On Friday, October 9, CHESS held a forum at the First United Methodist Church to address concerns that have recently been expressed to the Board. The forum, open to all CHESS families, was attended by CHESS office staff and Board members.
Panel members included Leighton Mekeal, pastor of First United Methodist, Steve Ong, and Mike Brockmann.
Pastor Mekeal shared a brief slice of First United Methodist’s history. The church was one of the first five original churches in Greeley, with a continuous presence since 1870, and has always had an active missional focus. The Greeley church is an open facility, hosting various community activities nearly 7 days a week. With respect to the GRC, the organization occupies the 3rd floor under a 5-year lease. There are currently 2,200 east African refugees in Greeley, from 23 different countries, speaking 8 different languages. 50% of the refugees are from Somalia. Approximately 120 students per week take ESL classes, along with classes designed to help with assimilation into a new culture. There are no Syrian refugees. The refugees at the GRC have jobs, are tax-paying members of the community, have kids in schools, and just need some help adjusting to a new life. CHESS students have excellent opportunities to learn about a different culture and language by volunteering in ESL classes or working on short-term internships. GRC students are screened and accepted or rejected on the basis of that screening. The church staff is aware of security issues and who comes in and out of the building.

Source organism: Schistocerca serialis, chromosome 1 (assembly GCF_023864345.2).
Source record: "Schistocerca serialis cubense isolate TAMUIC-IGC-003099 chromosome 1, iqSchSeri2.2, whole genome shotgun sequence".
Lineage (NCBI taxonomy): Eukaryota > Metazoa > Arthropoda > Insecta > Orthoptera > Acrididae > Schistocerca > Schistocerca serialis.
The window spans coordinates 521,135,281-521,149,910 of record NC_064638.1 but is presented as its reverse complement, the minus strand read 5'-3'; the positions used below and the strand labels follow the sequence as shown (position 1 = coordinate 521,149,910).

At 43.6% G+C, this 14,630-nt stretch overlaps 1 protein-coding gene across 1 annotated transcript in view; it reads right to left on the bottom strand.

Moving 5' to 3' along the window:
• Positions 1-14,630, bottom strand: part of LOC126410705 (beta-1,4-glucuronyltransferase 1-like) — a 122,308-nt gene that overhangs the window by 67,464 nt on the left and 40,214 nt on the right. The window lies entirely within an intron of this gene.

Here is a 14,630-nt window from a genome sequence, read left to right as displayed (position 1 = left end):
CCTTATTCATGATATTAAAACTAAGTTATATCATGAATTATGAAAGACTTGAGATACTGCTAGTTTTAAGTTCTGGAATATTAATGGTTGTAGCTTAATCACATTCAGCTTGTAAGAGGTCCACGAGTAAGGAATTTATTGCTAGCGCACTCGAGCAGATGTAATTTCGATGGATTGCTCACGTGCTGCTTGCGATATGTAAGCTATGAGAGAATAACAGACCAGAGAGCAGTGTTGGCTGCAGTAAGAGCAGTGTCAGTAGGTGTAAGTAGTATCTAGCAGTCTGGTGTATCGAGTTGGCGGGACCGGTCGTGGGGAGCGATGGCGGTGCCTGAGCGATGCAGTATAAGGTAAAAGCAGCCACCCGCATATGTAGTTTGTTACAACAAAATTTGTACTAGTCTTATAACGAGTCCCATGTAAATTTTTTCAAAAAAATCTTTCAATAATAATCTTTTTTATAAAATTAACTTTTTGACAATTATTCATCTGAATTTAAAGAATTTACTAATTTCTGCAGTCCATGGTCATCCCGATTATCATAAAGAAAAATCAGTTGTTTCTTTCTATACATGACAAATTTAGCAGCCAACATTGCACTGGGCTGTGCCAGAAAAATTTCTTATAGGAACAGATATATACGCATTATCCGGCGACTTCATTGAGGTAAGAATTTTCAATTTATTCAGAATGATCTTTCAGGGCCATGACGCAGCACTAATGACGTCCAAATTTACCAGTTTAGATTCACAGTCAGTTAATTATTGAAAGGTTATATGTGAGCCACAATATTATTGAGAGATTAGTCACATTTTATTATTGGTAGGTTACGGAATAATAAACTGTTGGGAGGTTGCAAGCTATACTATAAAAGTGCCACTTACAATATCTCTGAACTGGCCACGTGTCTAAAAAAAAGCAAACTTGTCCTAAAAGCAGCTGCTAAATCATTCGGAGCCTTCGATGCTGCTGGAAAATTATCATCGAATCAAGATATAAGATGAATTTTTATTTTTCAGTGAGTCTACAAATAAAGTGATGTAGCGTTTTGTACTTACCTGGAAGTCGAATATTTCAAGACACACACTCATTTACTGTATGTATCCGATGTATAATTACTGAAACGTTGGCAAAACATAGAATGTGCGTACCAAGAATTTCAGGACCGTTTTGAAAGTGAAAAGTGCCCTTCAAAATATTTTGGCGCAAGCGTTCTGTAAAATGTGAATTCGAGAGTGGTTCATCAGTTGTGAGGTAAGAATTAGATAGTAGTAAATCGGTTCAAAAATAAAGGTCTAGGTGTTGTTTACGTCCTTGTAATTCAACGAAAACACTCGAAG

The forum moved on to discuss issues of social media and how it affects CHESS students and families. Pastor Mekeal noted that social media is a poor choice to express concerns because it can be so easily misinterpreted.
Pastor Brockmann urged parents to teach their children to speak carefully, training them in the use of social media. He likened it to giving a child a sharp knife – it certainly can be a valuable tool, but can cut if the child is not properly trained in its use. He added that social media can be a great outlet for homeschool moms to connect, but isn’t really the place for discussion of issues, which is much better-accomplished face-to-face.
There was a discussion of a chapel-type educational opportunity for students to teach them the proper use of social media.
Pastor Ong recounted part of a recent sermon – “perfect love casts out fear”, and suggested that we can’t use Jesus to ensure our family’s safety, as then the family becomes an idol.
In conclusion, all those present recognized the need for parents to lead by example. We also asserted that each of us has an individual responsibility to recognize concerns, address them, and then help remedy those concerns.
Look for upcoming CHESS forums as issues arise, and periodically just to promote fellowship and good communication among all CHESS families. Hope to see you there!